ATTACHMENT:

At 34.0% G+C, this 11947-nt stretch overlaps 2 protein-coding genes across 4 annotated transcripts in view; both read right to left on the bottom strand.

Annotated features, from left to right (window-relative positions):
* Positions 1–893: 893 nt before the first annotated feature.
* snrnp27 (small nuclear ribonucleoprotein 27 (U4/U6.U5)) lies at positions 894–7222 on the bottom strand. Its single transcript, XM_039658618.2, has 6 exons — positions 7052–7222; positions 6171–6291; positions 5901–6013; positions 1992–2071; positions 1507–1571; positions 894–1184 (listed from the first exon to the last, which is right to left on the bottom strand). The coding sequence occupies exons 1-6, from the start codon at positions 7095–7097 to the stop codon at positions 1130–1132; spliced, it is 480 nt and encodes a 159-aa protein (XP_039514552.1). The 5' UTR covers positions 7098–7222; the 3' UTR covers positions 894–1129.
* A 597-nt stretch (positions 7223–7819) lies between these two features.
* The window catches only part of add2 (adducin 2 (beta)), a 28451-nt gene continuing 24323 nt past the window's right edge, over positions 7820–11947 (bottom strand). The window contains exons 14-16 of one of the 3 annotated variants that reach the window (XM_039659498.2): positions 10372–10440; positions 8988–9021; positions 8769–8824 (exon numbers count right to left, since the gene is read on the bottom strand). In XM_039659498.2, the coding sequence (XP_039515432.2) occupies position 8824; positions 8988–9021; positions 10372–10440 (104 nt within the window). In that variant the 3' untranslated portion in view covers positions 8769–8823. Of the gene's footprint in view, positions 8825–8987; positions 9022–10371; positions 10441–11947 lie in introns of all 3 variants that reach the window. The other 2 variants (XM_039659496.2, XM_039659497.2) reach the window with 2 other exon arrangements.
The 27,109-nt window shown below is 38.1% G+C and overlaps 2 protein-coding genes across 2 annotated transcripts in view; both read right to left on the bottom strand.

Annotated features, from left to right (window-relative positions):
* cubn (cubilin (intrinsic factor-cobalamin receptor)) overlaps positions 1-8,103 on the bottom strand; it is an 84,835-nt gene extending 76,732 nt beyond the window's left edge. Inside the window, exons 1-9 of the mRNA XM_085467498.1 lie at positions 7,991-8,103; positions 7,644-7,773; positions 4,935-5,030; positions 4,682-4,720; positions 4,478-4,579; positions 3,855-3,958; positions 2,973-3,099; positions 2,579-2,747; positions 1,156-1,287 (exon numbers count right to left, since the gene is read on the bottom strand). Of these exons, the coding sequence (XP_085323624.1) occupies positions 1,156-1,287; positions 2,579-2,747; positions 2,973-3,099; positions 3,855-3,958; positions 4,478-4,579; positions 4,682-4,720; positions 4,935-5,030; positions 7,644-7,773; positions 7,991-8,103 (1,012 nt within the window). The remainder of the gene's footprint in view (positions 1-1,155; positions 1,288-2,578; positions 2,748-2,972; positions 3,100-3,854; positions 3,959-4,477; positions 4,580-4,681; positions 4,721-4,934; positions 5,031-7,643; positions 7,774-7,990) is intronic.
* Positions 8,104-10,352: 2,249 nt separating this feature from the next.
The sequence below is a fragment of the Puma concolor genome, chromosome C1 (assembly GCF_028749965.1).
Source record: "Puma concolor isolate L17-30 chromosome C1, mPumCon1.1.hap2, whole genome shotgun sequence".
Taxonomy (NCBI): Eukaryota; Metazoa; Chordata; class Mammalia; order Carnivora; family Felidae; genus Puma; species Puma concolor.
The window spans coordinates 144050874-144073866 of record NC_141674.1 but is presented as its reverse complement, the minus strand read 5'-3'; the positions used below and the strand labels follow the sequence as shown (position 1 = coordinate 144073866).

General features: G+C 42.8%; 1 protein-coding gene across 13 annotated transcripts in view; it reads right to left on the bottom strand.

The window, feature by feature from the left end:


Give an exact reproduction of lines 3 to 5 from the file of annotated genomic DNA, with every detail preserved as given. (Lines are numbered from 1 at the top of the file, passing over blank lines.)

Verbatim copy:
* Positions 1–893: 893 nt before the first annotated feature.
* snrnp27 (small nuclear ribonucleoprotein 27 (U4/U6.U5)) lies at positions 894–7222 on the bottom strand. Its single transcript, XM_039658618.2, has 6 exons — positions 7052–7222; positions 6171–6291; positions 5901–6013; positions 1992–2071; positions 1507–1571; positions 894–1184 (listed from the first exon to the last, which is right to left on the bottom strand). The coding sequence occupies exons 1-6, from the start codon at positions 7095–7097 to the stop codon at positions 1130–1132; spliced, it is 480 nt and encodes a 159-aa protein (XP_039514552.1). The 5' UTR covers positions 7098–7222; the 3' UTR covers positions 894–1129.
* A 597-nt stretch (positions 7223–7819) lies between these two features.